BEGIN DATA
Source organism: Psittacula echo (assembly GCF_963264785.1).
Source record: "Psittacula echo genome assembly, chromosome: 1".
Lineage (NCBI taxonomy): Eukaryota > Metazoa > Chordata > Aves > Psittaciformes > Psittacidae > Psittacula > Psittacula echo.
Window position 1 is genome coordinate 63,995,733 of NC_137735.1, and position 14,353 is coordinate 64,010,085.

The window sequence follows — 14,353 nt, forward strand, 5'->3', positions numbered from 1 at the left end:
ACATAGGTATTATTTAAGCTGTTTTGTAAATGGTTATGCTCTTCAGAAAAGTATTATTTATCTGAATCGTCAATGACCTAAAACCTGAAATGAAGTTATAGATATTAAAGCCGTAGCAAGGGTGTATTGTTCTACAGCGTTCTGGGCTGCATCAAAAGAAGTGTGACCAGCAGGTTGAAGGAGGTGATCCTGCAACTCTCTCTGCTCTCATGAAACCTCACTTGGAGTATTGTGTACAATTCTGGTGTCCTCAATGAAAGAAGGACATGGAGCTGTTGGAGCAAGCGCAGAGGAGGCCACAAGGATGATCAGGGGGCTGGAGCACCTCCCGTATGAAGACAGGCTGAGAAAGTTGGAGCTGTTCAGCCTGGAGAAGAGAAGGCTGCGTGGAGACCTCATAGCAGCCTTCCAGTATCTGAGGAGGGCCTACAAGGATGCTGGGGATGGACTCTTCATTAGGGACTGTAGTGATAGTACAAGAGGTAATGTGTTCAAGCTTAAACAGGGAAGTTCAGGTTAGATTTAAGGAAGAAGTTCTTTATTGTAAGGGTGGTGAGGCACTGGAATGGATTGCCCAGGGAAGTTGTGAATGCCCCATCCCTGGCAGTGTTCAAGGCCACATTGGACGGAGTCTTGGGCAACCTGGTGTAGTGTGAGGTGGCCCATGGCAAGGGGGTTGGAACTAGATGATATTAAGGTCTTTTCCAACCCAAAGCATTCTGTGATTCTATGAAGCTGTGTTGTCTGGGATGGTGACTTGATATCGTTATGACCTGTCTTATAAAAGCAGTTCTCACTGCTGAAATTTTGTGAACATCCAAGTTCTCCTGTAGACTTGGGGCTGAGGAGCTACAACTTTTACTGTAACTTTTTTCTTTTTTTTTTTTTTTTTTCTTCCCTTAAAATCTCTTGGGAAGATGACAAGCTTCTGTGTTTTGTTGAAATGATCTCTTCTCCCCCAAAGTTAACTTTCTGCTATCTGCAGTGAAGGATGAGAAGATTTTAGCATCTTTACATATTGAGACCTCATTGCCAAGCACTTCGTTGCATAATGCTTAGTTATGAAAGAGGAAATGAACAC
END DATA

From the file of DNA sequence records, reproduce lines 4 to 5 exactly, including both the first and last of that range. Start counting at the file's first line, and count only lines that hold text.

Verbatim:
Window position 1 is genome coordinate 63,995,733 of NC_137735.1, and position 14,353 is coordinate 64,010,085.

The window sequence follows — 14,353 nt, forward strand, 5'->3', positions numbered from 1 at the left end: